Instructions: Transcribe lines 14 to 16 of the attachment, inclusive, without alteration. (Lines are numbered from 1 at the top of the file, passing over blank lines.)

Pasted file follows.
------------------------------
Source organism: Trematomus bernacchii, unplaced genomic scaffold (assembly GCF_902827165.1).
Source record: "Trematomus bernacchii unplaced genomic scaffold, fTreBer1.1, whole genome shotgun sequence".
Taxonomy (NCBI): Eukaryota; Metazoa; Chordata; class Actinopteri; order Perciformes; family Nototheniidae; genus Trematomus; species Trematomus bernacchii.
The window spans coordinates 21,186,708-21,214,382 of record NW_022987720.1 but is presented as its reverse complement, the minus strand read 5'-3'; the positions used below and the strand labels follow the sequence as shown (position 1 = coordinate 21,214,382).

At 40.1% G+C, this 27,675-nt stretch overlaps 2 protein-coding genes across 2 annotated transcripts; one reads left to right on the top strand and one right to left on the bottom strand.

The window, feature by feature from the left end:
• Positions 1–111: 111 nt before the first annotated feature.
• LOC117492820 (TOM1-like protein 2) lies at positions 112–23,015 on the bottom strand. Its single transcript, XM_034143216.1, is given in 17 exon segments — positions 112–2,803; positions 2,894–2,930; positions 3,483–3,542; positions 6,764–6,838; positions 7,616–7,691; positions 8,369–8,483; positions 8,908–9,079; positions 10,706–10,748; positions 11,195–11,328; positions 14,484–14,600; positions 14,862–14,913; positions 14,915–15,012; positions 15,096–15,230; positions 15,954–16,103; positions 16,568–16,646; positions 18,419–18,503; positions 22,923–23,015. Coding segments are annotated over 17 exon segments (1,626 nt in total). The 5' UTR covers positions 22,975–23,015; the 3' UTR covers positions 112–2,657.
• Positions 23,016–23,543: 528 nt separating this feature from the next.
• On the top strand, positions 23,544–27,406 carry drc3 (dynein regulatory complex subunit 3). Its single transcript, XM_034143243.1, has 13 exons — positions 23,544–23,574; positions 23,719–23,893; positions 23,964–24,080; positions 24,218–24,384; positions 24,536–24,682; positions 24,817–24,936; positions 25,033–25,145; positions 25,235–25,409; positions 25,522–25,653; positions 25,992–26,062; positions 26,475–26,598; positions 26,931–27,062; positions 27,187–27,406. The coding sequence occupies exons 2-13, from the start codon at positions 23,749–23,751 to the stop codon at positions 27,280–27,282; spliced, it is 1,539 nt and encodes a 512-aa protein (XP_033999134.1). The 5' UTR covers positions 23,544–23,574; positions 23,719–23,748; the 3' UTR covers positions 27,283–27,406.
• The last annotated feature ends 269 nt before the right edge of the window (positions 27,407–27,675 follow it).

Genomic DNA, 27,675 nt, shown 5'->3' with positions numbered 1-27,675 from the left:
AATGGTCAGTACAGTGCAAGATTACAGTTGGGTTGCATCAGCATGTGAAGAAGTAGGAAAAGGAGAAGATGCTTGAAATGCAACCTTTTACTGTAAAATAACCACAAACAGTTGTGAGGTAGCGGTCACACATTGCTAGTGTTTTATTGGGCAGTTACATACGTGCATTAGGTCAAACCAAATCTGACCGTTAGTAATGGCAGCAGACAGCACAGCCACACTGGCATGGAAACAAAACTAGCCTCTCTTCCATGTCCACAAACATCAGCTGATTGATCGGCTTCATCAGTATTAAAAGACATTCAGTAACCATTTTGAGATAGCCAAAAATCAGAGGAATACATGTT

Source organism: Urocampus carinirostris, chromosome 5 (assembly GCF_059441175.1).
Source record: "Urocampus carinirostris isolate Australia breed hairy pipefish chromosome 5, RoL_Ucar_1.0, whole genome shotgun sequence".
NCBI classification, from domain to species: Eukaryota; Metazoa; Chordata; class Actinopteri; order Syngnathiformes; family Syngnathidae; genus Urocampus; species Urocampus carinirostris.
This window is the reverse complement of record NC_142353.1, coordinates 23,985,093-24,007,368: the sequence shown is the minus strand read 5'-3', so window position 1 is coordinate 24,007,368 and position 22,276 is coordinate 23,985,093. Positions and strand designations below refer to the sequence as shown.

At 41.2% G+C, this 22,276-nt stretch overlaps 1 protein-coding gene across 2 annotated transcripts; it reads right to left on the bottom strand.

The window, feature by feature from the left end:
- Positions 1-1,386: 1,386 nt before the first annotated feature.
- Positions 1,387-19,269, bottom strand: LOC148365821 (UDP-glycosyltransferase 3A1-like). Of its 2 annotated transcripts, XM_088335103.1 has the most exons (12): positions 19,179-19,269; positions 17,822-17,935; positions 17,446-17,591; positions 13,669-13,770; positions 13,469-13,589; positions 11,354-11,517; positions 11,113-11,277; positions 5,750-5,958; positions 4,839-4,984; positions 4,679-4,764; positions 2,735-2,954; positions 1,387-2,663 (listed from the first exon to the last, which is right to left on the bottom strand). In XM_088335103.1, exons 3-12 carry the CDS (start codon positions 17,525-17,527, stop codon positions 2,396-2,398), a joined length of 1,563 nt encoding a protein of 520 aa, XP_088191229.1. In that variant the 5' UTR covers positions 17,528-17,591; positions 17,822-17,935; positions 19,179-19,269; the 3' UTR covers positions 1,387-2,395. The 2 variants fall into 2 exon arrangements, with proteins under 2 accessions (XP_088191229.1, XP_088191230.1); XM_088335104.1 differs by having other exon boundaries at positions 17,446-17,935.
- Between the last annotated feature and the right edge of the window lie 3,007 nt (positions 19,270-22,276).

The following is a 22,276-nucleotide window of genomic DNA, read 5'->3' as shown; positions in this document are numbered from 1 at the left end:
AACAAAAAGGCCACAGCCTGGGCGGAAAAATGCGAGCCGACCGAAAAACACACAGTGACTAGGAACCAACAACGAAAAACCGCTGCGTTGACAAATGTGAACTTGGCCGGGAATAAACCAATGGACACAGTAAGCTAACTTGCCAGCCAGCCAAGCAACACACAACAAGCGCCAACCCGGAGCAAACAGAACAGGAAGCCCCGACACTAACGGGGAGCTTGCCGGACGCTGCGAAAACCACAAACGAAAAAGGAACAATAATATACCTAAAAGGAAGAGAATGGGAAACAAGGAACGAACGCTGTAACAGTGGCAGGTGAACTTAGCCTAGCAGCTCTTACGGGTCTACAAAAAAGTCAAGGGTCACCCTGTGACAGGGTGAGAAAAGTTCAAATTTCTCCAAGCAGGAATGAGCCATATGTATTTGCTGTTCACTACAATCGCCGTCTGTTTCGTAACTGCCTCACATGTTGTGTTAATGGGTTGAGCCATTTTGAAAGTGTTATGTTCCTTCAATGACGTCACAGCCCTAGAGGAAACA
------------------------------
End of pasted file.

Source organism: Urocampus carinirostris, chromosome 5 (assembly GCF_059441175.1).
Source record: "Urocampus carinirostris isolate Australia breed hairy pipefish chromosome 5, RoL_Ucar_1.0, whole genome shotgun sequence".
NCBI classification, from domain to species: Eukaryota; Metazoa; Chordata; class Actinopteri; order Syngnathiformes; family Syngnathidae; genus Urocampus; species Urocampus carinirostris.